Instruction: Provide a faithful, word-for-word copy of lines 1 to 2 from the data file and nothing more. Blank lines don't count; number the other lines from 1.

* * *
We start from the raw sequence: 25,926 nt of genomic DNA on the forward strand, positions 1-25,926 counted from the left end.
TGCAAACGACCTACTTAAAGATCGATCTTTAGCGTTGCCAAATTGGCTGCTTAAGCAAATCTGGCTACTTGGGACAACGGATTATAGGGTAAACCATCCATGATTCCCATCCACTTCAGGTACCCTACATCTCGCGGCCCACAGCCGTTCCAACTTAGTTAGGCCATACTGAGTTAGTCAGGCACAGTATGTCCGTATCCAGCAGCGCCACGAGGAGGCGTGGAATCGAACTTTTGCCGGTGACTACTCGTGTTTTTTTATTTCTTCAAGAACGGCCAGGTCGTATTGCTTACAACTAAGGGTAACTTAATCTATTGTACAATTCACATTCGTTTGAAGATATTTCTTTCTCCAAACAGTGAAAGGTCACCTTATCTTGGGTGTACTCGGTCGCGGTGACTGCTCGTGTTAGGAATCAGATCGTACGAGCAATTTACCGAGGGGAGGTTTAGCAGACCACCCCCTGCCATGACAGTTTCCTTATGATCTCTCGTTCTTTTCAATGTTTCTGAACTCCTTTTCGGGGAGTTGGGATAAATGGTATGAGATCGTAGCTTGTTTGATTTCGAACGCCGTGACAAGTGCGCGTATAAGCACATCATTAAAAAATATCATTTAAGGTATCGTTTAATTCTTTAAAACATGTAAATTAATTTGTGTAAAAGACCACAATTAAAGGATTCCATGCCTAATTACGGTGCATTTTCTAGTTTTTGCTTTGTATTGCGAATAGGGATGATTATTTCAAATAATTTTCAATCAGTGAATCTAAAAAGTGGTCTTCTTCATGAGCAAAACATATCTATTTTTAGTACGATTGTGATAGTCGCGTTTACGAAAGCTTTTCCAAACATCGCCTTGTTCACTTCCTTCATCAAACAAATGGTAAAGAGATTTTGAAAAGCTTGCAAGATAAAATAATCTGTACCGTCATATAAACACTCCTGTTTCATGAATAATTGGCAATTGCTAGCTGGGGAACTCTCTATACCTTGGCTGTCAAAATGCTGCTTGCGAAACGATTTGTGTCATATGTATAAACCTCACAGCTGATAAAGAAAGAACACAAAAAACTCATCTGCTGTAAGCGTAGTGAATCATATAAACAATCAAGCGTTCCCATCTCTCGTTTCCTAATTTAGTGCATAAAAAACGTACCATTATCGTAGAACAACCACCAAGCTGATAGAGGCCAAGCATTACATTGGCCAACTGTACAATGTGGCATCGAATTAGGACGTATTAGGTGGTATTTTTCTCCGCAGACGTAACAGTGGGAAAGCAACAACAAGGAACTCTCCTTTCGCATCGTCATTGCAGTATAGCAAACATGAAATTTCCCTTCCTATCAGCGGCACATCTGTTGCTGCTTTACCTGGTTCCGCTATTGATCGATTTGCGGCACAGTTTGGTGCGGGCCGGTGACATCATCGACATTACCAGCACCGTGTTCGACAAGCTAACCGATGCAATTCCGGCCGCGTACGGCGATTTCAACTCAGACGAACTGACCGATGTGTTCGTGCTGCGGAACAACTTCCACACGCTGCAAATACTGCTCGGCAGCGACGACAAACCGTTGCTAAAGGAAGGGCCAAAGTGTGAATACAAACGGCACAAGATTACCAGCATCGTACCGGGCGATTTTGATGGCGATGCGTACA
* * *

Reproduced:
We start from the raw sequence: 25,926 nt of genomic DNA on the forward strand, positions 1-25,926 counted from the left end.
TGCAAACGACCTACTTAAAGATCGATCTTTAGCGTTGCCAAATTGGCTGCTTAAGCAAATCTGGCTACTTGGGACAACGGATTATAGGGTAAACCATCCATGATTCCCATCCACTTCAGGTACCCTACATCTCGCGGCCCACAGCCGTTCCAACTTAGTTAGGCCATACTGAGTTAGTCAGGCACAGTATGTCCGTATCCAGCAGCGCCACGAGGAGGCGTGGAATCGAACTTTTGCCGGTGACTACTCGTGTTTTTTTATTTCTTCAAGAACGGCCAGGTCGTATTGCTTACAACTAAGGGTAACTTAATCTATTGTACAATTCACATTCGTTTGAAGATATTTCTTTCTCCAAACAGTGAAAGGTCACCTTATCTTGGGTGTACTCGGTCGCGGTGACTGCTCGTGTTAGGAATCAGATCGTACGAGCAATTTACCGAGGGGAGGTTTAGCAGACCACCCCCTGCCATGACAGTTTCCTTATGATCTCTCGTTCTTTTCAATGTTTCTGAACTCCTTTTCGGGGAGTTGGGATAAATGGTATGAGATCGTAGCTTGTTTGATTTCGAACGCCGTGACAAGTGCGCGTATAAGCACATCATTAAAAAATATCATTTAAGGTATCGTTTAATTCTTTAAAACATGTAAATTAATTTGTGTAAAAGACCACAATTAAAGGATTCCATGCCTAATTACGGTGCATTTTCTAGTTTTTGCTTTGTATTGCGAATAGGGATGATTATTTCAAATAATTTTCAATCAGTGAATCTAAAAAGTGGTCTTCTTCATGAGCAAAACATATCTATTTTTAGTACGATTGTGATAGTCGCGTTTACGAAAGCTTTTCCAAACATCGCCTTGTTCACTTCCTTCATCAAACAAATGGTAAAGAGATTTTGAAAAGCTTGCAAGATAAAATAATCTGTACCGTCATATAAACACTCCTGTTTCATGAATAATTGGCAATTGCTAGCTGGGGAACTCTCTATACCTTGGCTGTCAAAATGCTGCTTGCGAAACGATTTGTGTCATATGTATAAACCTCACAGCTGATAAAGAAAGAACACAAAAAACTCATCTGCTGTAAGCGTAGTGAATCATATAAACAATCAAGCGTTCCCATCTCTCGTTTCCTAATTTAGTGCATAAAAAACGTACCATTATCGTAGAACAACCACCAAGCTGATAGAGGCCAAGCATTACATTGGCCAACTGTACAATGTGGCATCGAATTAGGACGTATTAGGTGGTATTTTTCTCCGCAGACGTAACAGTGGGAAAGCAACAACAAGGAACTCTCCTTTCGCATCGTCATTGCAGTATAGCAAACATGAAATTTCCCTTCCTATCAGCGGCACATCTGTTGCTGCTTTACCTGGTTCCGCTATTGATCGATTTGCGGCACAGTTTGGTGCGGGCCGGTGACATCATCGACATTACCAGCACCGTGTTCGACAAGCTAACCGATGCAATTCCGGCCGCGTACGGCGATTTCAACTCAGACGAACTGACCGATGTGTTCGTGCTGCGGAACAACTTCCACACGCTGCAAATACTGCTCGGCAGCGACGACAAACCGTTGCTAAAGGAAGGGCCAAAGTGTGAATACAAACGGCACAAGATTACCAGCATCGTACCGGGCGATTTTGATGGCGATGCGTACA